Back to Expertise

Good Data Needs a Co-operative Ecosystem

August 01, 2021

data reporting big data analytics legal ecosystem

Dan Clark writing for Corporate Counsel reported that ‘”Frustrated” Legal Department Leaders Want Law Firms to Improve Data Reporting,’ published online July 28th, suggesting that ‘Law firms that are unable to digitize data and offer it to clients, particularly data around risks and spending, will likely lose out to more cutting-edge competition.’

In the VUCA (volatile, uncertain, complex, and ambiguous) world we live in, reliable data is essential, for without it we are ‘…blind and deaf, wandering about like a deer on a freeway’ (Geoffrey Moore).

At Elevate, we work with a lot of law firms, and contrary to popular belief, they are awash with data. Vast volumes of data relating to every six-minute unit each fee-earning member of staff works – and that can be triangulated to tell us ‘who’ (location, level of qualification, specialism, sector expertise, DE&I data) is doing ‘what’ (type of work, type of activity, type of task, type of matter) for ‘whom’ (industry sector, geographic location(s), organisation size, public -v- private). And within their document management systems, they have vast quantities of data around market practice, trends, risk, cause and effect, and outcomes.

As I say, they are awash with data. With help and a clear data strategy, law firms can unlock insight and value from their assets. However, there are several challenges that firms have to contend with and some of those could be easily addressed by those same clients crying out for the data.

Firstly, there is no common taxonomy across the legal industry. The same term is used for a great number of things and/or many different terms are used for the same thing. This has two impacts on a law firm’s ability to leverage their data: (i) identifying commonality and deviations is hugely limited without a common term of reference and (ii) many clients want their data in a very bespoke form – further diminishing the ability for wider leverage. As an example, take ‘task’ and ‘activity’ codes against which a law firm records the ‘who’ does ‘what’ for ‘whom.’ There is a common model, the Uniform Task-Based Management System (UTBMS) codes. However, look into any law firm’s practice management system, and they will also be supporting hundreds of bespoke or tailored sets of client-specific codes, which create an efficiency cost for firms doing more with their data and limiting the impact of the common model. If law departments all agreed to adopt the UTBMS codes, without customisation, they would be able to get more, better data that is tailored at the analytic and visualisation level.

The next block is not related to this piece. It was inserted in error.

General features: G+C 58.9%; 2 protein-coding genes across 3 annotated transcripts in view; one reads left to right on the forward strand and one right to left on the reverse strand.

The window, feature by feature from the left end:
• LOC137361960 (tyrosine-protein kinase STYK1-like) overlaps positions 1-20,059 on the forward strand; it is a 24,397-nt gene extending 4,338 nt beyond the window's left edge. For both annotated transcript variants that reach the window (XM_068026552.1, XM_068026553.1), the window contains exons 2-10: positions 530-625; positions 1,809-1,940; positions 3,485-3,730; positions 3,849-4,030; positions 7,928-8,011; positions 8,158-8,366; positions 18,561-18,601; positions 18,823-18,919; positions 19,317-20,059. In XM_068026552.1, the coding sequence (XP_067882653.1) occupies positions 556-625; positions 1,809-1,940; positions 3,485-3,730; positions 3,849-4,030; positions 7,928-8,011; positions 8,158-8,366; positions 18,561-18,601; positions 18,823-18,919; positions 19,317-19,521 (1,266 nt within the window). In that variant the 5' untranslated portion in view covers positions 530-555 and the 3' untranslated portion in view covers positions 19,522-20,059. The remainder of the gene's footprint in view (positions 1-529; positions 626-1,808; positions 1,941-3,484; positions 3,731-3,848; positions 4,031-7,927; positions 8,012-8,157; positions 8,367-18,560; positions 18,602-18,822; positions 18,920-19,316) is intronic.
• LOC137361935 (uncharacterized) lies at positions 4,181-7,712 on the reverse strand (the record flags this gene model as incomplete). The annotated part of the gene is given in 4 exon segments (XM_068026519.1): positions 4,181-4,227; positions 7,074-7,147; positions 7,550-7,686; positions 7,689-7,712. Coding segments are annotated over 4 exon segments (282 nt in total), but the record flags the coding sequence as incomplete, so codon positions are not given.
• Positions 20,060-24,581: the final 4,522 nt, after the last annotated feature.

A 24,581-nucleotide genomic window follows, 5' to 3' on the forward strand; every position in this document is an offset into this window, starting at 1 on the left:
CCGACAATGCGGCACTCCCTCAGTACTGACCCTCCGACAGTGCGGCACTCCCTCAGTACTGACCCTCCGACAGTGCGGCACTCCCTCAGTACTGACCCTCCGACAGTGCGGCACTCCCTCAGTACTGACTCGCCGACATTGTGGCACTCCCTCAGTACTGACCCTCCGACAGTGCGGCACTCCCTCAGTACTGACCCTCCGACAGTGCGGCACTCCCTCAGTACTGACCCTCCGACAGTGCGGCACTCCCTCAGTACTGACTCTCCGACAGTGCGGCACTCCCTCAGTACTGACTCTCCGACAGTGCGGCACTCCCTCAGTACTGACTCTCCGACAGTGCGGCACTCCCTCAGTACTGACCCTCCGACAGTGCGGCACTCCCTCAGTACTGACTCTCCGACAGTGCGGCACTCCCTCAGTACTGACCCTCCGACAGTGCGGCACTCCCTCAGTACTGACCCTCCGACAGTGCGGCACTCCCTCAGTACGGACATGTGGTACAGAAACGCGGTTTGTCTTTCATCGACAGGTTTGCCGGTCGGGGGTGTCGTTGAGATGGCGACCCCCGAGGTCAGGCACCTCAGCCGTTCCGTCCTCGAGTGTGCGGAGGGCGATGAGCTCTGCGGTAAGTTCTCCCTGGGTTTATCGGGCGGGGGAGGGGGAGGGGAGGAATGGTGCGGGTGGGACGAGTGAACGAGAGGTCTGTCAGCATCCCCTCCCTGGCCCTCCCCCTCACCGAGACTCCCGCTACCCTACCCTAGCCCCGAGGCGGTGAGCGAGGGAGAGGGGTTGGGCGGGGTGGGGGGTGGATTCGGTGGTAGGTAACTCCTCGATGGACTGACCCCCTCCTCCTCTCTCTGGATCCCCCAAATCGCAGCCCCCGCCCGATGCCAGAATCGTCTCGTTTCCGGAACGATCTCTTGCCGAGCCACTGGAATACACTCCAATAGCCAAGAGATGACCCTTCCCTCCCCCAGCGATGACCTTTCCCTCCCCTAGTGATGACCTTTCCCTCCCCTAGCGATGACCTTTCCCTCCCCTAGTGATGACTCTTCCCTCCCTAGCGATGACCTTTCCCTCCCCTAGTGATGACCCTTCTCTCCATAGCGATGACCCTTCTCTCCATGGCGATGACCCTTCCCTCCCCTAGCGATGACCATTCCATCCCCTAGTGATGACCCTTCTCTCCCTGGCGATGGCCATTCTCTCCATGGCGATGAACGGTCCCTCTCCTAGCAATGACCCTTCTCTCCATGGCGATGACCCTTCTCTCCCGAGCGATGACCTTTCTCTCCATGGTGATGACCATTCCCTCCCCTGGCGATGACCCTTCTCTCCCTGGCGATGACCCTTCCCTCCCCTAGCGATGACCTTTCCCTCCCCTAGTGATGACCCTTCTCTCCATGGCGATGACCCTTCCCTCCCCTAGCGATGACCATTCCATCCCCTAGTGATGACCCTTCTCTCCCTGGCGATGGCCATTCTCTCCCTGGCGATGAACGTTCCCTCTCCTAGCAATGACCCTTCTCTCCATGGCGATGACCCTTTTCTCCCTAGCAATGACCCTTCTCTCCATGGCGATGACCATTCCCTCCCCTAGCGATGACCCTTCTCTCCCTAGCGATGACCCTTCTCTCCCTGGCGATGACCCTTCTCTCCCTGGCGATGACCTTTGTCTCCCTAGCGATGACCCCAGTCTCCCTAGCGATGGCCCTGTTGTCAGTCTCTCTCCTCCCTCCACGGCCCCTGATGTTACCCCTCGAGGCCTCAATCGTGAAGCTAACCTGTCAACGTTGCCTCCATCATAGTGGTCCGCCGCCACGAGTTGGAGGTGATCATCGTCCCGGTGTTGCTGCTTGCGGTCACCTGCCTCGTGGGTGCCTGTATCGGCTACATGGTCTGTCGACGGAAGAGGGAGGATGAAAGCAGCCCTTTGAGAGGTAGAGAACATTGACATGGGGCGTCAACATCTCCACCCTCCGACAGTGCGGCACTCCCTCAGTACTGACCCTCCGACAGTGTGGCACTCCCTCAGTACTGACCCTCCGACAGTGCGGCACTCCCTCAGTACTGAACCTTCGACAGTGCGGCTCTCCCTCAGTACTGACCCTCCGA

Secondly, law departments should – subject, of course, to proper adherence to legislative, regulatory, and contractual obligations – allow law firms to mine data that arises from their working with those law departments. Data that removes personal identification and that is aggregated at a level where personal data is impossible to identify can still provide huge insight around the ‘who,’ ‘what,’ and ‘whom’ and will answer all of the questions law departments need answering. However, this is not common practice.

Law firms can give law departments the data they need. Law firms will need help from experts, such as the specialist team we have at Elevate, and will need their clients to embrace both commonalities of inputs and access to data. Only then can we avoid the freeway with our eyes and ears fully functioning.

With help and a clear data strategy, law firms can unlock insight and value from their assets.

Back to Expertise